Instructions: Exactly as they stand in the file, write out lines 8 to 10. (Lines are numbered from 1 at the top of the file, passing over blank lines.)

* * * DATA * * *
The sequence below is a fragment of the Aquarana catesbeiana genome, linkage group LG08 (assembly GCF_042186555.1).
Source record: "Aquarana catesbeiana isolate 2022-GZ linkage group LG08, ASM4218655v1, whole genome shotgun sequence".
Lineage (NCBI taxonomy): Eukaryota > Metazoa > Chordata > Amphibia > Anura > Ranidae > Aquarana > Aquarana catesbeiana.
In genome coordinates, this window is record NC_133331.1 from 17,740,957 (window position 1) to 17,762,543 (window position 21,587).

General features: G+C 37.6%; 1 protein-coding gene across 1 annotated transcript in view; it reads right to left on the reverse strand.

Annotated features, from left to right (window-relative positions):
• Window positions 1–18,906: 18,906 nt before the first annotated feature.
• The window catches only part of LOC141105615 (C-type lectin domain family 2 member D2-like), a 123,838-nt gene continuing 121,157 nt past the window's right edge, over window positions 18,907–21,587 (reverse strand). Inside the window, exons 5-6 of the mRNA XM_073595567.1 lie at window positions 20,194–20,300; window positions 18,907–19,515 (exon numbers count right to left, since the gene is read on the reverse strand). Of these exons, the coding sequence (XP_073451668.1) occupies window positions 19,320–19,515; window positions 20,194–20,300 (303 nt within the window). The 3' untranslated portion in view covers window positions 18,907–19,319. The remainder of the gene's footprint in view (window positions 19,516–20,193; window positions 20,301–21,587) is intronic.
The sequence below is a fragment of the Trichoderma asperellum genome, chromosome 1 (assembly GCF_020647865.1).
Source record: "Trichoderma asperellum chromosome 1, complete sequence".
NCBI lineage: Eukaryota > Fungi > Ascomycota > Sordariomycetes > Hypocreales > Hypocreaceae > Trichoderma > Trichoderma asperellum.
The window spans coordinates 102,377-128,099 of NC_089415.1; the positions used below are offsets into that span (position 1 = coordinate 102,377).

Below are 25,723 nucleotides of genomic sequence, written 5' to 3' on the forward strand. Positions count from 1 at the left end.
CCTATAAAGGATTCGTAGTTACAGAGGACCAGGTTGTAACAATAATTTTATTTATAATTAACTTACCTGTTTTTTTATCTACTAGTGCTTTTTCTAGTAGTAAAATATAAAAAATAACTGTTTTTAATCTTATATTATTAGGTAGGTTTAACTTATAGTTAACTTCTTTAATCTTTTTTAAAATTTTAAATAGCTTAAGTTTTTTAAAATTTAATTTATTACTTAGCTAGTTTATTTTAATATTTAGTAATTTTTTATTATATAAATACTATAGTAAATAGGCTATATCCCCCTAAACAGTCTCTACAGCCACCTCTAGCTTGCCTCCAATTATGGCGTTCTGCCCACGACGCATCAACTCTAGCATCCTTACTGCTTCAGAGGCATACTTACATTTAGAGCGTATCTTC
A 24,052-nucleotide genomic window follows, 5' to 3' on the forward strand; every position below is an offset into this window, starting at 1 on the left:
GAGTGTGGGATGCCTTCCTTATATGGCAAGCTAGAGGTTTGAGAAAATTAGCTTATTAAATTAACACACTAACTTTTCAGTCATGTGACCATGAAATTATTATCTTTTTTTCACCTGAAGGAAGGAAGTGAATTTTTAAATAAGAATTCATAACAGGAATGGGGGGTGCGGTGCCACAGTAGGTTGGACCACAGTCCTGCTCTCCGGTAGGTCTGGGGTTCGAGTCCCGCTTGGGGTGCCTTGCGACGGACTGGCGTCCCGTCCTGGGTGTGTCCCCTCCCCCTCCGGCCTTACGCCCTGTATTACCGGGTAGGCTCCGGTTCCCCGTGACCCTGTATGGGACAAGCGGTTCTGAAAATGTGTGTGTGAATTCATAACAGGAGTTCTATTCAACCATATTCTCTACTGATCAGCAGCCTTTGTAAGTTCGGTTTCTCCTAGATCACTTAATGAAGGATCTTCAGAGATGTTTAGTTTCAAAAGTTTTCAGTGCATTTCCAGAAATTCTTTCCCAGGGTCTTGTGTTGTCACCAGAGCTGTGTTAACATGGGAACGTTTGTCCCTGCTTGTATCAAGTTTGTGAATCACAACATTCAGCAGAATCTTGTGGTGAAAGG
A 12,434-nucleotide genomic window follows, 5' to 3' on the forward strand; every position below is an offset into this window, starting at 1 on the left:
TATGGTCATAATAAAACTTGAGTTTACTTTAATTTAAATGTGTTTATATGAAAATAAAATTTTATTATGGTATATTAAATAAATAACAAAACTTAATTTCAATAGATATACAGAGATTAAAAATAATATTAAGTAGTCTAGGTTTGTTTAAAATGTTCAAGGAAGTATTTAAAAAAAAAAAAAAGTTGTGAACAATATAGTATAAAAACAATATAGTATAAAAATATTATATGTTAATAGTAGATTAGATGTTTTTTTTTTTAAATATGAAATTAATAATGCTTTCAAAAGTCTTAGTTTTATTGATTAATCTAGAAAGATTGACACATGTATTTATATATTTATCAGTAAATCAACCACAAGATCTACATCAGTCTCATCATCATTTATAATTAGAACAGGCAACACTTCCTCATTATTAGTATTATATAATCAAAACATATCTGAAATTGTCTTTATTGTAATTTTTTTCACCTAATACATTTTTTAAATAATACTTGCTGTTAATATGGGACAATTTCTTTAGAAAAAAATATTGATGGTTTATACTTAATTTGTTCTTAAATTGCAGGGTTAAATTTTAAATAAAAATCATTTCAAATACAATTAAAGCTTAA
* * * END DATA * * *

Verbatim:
• The window catches only part of LOC141105615 (C-type lectin domain family 2 member D2-like), a 123,838-nt gene continuing 121,157 nt past the window's right edge, over window positions 18,907–21,587 (reverse strand). Inside the window, exons 5-6 of the mRNA XM_073595567.1 lie at window positions 20,194–20,300; window positions 18,907–19,515 (exon numbers count right to left, since the gene is read on the reverse strand). Of these exons, the coding sequence (XP_073451668.1) occupies window positions 19,320–19,515; window positions 20,194–20,300 (303 nt within the window). The 3' untranslated portion in view covers window positions 18,907–19,319. The remainder of the gene's footprint in view (window positions 19,516–20,193; window positions 20,301–21,587) is intronic.
The sequence below is a fragment of the Trichoderma asperellum genome, chromosome 1 (assembly GCF_020647865.1).
Source record: "Trichoderma asperellum chromosome 1, complete sequence".